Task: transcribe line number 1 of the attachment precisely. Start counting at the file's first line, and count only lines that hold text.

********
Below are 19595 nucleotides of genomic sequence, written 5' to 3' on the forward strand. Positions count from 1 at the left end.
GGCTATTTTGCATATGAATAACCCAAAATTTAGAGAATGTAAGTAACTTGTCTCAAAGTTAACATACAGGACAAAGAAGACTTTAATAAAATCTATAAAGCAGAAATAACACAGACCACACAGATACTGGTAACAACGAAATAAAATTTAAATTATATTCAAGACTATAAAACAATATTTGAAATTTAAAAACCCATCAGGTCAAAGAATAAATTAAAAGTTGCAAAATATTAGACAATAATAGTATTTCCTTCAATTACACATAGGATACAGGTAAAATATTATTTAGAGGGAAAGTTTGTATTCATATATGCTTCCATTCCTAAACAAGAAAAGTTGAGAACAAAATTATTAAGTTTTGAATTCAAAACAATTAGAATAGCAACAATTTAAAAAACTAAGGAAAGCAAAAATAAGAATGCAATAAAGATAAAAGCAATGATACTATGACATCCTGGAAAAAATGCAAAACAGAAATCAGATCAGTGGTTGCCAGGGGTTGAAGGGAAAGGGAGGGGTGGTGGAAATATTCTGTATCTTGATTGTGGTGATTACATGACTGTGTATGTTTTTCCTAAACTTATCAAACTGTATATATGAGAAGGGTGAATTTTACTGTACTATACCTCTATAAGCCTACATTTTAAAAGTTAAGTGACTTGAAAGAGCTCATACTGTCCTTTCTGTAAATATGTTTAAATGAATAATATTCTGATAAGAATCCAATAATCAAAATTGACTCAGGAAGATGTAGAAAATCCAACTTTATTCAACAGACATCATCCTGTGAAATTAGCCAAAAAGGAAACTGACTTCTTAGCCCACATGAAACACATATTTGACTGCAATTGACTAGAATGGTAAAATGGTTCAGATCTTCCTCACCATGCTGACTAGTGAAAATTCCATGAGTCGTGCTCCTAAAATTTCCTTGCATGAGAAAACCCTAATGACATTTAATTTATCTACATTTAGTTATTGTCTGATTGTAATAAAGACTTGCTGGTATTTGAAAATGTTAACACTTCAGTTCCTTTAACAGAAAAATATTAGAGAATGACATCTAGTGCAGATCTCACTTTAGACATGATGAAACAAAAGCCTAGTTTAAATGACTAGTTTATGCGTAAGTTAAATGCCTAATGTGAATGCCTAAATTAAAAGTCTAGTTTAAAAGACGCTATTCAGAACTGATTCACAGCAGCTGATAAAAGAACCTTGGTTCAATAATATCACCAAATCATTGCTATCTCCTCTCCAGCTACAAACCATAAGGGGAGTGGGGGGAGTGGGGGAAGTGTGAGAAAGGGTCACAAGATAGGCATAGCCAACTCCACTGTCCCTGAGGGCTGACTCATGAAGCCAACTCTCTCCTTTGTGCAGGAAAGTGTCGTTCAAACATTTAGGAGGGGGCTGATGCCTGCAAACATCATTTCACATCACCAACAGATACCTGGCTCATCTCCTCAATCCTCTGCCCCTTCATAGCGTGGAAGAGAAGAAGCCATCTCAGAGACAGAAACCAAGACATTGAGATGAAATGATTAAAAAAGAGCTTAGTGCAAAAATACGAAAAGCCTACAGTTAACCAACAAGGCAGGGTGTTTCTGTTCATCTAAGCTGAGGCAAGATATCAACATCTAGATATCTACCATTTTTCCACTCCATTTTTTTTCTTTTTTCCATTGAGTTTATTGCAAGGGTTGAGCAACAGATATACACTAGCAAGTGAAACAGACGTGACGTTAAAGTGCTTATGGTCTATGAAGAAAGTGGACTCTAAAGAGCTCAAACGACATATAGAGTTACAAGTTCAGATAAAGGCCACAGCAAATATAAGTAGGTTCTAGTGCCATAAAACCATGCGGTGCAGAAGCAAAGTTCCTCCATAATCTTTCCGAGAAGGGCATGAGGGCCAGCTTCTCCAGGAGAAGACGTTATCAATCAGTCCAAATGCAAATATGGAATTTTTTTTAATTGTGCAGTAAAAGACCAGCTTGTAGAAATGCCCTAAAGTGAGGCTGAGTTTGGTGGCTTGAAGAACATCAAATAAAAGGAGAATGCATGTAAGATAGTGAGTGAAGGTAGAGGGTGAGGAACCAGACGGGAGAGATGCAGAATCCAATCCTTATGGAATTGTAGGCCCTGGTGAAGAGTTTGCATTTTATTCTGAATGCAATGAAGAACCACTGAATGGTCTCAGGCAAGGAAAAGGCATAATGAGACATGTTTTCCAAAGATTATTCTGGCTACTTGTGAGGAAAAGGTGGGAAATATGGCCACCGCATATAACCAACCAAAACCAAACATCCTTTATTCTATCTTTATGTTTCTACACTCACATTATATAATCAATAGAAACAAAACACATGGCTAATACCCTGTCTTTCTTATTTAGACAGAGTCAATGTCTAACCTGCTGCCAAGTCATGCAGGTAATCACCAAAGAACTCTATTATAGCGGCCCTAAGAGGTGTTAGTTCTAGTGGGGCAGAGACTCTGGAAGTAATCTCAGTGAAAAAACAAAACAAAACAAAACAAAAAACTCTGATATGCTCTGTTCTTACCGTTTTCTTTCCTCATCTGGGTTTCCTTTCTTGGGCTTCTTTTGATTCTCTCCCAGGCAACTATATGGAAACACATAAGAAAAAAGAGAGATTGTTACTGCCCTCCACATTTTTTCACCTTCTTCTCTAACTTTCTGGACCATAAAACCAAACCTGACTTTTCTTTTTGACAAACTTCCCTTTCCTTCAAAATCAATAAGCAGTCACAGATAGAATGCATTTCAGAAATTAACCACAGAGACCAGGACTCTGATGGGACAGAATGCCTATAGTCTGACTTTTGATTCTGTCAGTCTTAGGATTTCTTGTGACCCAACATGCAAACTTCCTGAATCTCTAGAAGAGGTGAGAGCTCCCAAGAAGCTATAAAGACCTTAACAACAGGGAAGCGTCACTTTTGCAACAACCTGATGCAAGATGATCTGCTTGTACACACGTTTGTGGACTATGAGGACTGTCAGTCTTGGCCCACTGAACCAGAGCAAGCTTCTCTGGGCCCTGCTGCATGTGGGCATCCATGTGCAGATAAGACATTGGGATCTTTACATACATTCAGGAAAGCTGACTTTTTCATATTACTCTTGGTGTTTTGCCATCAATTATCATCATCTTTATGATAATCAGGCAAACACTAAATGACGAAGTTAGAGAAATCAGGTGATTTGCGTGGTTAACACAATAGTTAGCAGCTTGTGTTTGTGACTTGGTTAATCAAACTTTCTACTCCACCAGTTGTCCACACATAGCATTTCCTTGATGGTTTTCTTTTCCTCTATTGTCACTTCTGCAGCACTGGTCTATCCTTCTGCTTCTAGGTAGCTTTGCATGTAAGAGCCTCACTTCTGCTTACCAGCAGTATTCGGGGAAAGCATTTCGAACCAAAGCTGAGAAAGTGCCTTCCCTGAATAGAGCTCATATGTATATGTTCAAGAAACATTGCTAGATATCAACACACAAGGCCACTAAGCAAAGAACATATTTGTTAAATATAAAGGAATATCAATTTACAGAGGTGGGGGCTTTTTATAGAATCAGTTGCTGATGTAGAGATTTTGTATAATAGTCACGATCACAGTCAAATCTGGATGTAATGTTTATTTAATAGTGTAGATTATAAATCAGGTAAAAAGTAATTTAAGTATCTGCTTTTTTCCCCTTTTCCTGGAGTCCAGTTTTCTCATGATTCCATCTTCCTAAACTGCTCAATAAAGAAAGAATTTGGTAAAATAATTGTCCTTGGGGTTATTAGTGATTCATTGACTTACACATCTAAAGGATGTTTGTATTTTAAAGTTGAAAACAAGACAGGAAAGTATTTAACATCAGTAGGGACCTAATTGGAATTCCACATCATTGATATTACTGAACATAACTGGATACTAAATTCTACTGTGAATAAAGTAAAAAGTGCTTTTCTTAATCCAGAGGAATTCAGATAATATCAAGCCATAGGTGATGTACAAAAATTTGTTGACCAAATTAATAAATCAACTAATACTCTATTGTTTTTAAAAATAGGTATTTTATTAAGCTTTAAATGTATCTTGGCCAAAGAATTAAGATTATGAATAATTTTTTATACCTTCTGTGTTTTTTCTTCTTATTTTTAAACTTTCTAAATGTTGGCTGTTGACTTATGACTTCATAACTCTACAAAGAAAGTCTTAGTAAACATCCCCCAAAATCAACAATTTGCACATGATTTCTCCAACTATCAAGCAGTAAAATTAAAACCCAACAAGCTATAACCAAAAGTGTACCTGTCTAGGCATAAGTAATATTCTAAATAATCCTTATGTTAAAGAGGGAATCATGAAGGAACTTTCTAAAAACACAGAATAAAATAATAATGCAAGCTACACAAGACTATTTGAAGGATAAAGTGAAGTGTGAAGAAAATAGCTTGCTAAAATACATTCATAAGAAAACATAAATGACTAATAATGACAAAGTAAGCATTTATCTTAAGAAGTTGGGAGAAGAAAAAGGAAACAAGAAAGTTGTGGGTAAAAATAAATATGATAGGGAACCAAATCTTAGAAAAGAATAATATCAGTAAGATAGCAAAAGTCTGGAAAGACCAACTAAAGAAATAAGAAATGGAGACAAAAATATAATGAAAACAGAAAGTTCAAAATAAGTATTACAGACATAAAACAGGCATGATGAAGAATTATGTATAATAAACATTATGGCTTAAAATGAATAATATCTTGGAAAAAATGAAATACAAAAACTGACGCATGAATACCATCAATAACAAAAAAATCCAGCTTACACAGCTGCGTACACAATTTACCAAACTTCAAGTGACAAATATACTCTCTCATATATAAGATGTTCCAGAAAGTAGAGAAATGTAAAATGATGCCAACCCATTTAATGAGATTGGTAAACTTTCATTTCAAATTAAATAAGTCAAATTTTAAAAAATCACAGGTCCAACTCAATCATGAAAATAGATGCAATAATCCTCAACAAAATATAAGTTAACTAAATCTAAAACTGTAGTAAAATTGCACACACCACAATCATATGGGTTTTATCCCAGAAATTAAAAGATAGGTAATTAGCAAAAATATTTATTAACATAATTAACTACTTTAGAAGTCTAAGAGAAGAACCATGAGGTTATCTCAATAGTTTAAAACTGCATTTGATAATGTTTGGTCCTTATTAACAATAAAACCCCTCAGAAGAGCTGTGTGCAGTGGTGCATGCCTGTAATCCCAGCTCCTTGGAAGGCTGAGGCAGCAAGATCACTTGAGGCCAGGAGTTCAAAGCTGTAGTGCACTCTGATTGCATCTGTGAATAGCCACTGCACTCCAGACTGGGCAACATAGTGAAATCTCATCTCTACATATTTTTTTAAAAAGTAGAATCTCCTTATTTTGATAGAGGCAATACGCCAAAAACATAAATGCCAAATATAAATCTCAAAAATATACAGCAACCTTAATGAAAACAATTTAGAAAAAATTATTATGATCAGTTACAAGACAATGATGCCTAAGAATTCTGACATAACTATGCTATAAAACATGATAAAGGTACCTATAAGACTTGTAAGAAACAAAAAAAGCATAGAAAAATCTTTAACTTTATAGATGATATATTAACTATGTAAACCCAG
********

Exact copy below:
Below are 19595 nucleotides of genomic sequence, written 5' to 3' on the forward strand. Positions count from 1 at the left end.